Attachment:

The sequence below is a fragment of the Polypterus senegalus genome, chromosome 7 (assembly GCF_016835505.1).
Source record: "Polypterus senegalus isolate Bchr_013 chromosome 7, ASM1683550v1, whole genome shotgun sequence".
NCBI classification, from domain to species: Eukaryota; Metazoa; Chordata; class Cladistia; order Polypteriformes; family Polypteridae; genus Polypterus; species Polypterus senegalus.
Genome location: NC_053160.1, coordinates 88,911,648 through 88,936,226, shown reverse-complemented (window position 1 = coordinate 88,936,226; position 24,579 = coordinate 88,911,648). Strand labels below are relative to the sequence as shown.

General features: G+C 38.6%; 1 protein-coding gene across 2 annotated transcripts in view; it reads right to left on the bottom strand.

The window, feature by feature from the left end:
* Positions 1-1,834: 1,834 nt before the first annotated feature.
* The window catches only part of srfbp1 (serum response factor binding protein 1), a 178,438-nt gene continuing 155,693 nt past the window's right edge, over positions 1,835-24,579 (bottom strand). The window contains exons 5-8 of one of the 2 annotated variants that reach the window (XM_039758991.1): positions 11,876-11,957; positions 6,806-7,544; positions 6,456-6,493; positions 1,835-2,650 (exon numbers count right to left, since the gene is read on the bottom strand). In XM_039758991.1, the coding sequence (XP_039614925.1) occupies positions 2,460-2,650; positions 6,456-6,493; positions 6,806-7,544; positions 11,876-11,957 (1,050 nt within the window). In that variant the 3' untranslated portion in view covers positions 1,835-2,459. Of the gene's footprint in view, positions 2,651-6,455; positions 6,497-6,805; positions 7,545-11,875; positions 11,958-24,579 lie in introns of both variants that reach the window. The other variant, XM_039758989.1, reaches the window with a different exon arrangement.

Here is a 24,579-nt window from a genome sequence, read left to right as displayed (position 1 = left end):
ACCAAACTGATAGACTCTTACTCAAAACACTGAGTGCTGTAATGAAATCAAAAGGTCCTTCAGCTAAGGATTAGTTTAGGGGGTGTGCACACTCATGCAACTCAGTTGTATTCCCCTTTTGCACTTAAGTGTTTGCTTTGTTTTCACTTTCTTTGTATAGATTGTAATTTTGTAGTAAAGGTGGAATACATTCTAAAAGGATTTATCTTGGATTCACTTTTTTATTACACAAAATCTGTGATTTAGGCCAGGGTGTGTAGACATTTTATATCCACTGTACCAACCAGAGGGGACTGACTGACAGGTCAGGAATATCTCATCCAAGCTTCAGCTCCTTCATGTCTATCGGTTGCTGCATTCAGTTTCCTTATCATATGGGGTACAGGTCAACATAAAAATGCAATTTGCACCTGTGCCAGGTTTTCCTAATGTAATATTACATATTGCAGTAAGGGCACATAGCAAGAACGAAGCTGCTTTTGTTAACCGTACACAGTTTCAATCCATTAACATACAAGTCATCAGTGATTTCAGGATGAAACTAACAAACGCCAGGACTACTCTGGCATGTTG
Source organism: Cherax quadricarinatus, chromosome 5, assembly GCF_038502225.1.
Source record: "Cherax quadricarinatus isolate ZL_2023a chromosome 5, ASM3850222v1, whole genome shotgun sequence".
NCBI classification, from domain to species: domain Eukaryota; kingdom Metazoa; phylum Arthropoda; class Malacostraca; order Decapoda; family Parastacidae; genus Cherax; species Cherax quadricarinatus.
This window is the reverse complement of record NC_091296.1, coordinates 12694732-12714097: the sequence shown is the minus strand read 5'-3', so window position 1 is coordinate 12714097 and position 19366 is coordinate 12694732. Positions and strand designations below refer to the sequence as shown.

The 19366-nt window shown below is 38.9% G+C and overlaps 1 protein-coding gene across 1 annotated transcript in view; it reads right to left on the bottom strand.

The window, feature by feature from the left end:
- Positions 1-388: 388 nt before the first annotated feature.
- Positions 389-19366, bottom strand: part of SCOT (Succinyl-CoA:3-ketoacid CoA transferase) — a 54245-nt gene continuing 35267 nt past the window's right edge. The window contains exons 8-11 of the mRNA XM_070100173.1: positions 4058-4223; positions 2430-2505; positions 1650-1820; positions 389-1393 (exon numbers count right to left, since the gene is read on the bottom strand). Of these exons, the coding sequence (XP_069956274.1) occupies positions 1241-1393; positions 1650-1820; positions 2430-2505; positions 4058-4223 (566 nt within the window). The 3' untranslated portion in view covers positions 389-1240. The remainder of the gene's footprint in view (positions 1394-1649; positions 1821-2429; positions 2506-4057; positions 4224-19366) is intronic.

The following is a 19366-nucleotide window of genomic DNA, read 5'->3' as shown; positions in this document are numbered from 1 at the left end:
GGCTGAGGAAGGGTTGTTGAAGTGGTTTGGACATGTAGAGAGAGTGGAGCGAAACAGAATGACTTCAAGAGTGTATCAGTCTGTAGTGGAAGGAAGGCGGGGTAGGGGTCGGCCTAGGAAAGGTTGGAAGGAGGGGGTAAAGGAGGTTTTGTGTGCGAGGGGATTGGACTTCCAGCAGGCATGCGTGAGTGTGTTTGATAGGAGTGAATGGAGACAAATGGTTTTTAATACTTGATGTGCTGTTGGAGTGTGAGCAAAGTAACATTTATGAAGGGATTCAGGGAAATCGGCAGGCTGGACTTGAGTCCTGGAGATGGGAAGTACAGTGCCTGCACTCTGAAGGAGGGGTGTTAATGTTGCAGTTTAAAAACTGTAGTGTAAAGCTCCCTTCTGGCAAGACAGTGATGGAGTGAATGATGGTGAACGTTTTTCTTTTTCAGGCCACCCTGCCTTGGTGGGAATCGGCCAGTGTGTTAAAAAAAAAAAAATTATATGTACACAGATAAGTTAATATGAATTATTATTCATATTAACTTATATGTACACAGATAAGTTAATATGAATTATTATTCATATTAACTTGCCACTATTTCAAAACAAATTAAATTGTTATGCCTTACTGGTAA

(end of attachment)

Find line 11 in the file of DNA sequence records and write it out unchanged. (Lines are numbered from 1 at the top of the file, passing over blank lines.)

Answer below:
Source organism: Cherax quadricarinatus, chromosome 5, assembly GCF_038502225.1.